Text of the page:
White-collar crims find friends in the clink
If you are an executive looking to embezzle, commit tax fraud or any other white-collar crime, but are afraid of what might happen in prison – don’t worry, it is not as bad as you think.
Dodgy businesspeople can sleep soundly knowing that while they may be ripping off any number of legitimate members of society, if they are eventually locked up they may actually have less trouble than the run-of-the-mill criminal.
A recent study from the United States aimed to find out whether the fear of worse prison treatment for white-collar criminals was legitimate. It turns out not only do white-collar criminals fit in at prison just as easily as drug-dealers; some actually thrive among the recidivists and reprobates.
When it comes to specific adjustment issues – problems with cell mates, feelings of safety and general difficulties – criminals from the corporate arena reported fewer problems than other prison populations, according to new research from the University of Cincinnati in a paper titled “Revisiting the Special Sensitivity Hypothesis: The Prison Experience of White-Collar Inmates” published in the journal Justice Quarterly.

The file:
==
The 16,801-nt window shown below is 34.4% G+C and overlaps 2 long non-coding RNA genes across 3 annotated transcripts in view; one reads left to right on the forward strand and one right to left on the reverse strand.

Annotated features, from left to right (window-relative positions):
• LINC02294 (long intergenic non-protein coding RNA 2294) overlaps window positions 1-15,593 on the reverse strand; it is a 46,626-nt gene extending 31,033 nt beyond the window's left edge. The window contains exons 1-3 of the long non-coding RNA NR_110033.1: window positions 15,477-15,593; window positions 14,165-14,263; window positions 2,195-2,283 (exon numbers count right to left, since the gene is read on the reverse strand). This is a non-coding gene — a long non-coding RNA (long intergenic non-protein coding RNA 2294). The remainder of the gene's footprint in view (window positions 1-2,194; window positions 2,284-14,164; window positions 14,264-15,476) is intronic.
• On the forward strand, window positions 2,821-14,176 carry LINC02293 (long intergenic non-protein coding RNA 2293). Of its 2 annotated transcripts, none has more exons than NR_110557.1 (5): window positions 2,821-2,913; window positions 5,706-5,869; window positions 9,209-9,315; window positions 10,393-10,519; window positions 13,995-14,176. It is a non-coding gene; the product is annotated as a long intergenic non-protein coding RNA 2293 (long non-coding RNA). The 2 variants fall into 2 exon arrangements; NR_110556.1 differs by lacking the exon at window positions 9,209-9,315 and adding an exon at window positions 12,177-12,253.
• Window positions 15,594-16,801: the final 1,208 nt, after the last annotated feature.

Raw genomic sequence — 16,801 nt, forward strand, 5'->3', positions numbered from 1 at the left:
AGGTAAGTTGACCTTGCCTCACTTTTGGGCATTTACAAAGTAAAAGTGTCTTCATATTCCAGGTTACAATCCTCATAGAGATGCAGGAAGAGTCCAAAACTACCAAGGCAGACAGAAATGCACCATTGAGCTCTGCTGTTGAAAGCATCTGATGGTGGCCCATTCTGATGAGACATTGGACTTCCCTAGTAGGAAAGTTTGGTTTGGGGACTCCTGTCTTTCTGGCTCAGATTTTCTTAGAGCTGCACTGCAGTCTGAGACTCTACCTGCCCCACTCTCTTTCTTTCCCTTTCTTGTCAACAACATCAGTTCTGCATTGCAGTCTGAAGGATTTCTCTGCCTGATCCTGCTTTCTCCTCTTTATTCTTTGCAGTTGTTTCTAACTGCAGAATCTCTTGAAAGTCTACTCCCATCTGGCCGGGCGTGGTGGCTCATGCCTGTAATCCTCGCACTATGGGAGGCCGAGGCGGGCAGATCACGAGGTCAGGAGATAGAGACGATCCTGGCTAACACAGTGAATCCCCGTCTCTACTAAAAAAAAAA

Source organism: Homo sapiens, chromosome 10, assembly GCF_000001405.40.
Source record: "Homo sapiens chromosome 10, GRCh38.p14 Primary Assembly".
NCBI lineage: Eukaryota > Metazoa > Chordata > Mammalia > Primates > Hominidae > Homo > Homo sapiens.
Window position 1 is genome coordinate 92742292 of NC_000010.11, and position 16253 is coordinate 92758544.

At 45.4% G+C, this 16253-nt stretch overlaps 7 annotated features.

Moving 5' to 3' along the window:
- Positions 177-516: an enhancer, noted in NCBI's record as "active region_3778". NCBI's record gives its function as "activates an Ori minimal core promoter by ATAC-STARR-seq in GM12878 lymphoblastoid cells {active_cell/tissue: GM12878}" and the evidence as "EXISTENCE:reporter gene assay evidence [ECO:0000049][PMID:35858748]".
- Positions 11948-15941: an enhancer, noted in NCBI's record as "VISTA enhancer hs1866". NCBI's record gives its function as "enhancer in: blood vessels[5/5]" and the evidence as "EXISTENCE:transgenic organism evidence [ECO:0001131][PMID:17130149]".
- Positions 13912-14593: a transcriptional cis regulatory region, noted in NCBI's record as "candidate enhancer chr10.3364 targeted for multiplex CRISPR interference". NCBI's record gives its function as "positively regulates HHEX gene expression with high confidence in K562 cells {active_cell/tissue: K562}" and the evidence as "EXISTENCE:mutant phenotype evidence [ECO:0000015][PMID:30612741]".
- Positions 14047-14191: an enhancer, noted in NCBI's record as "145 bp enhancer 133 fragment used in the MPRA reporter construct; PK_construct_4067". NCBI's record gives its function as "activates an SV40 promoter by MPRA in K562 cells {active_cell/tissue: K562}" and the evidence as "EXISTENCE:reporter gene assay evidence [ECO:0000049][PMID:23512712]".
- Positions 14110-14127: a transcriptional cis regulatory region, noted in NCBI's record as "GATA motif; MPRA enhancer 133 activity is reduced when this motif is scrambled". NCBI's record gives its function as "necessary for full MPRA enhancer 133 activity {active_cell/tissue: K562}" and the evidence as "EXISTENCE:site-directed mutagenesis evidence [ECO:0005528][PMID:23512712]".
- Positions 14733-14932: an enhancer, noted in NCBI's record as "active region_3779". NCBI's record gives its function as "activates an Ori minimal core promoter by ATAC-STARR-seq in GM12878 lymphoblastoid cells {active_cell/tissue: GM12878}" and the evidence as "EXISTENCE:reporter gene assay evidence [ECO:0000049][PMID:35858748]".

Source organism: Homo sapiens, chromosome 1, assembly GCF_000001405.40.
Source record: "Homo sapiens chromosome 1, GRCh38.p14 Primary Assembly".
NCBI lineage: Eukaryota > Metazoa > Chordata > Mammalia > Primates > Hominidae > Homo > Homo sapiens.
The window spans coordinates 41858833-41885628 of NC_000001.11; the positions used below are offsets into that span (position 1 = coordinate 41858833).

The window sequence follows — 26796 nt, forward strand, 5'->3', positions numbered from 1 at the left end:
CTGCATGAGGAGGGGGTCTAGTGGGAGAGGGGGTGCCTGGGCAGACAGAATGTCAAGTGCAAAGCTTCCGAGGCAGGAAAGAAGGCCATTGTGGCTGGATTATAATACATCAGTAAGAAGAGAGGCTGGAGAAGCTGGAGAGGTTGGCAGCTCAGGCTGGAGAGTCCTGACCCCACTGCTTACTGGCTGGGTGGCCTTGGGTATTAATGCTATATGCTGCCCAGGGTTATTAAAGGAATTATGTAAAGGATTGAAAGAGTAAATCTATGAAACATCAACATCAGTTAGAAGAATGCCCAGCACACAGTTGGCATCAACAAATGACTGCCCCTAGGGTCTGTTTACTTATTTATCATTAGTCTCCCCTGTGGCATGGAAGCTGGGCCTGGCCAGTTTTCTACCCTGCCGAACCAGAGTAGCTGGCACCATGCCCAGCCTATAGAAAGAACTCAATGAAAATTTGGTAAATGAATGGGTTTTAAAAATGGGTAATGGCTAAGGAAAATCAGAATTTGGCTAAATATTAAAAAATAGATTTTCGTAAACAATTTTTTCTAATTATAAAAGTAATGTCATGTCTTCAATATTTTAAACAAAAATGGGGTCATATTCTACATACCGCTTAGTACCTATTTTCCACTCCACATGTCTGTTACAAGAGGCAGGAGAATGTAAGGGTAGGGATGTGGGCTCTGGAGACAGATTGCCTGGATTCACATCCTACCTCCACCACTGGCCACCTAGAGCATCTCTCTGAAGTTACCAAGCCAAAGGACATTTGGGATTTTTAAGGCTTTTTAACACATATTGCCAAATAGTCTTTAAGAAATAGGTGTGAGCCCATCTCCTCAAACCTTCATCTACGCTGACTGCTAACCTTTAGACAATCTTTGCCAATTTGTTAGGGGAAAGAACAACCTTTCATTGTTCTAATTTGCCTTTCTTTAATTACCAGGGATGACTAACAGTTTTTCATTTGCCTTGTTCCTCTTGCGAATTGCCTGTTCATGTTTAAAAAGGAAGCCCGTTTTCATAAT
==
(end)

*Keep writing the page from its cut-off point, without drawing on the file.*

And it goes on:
A recent graduate of the University of California's doctoral program in criminal justice, Michael Benson, explained: “Before entering prison, most white-collar criminals are afraid for their safety and terrified about aspects of serving their sentences, but the survey data we mined shows that white-collar criminals have no greater problems adjusting to prison life than other populations. And, in some instances, white-collar criminals seem to cope better. That’s likely due to the fact that these are people who have been successful in business, understand how a bureaucracy works as well as the need for rules and regulations. They also tend to have social support from families.”
In addition to finding that white-collar criminals have no greater difficulty adjusting to prison than other populations, the researchers found:
- White-collar prisoners were more likely to report having made friends in prison.
- White-collar criminals were less likely to report general difficulties.
- White-collar criminals were less likely to report a need for safety.
- White-collar criminals were less likely to report problems with cell mates.
So if you are in the position to benefit by creating hardship or depriving promised returns to large amounts of people - feel free. It turns out you might just make some new friends when the board room becomes a barred cell.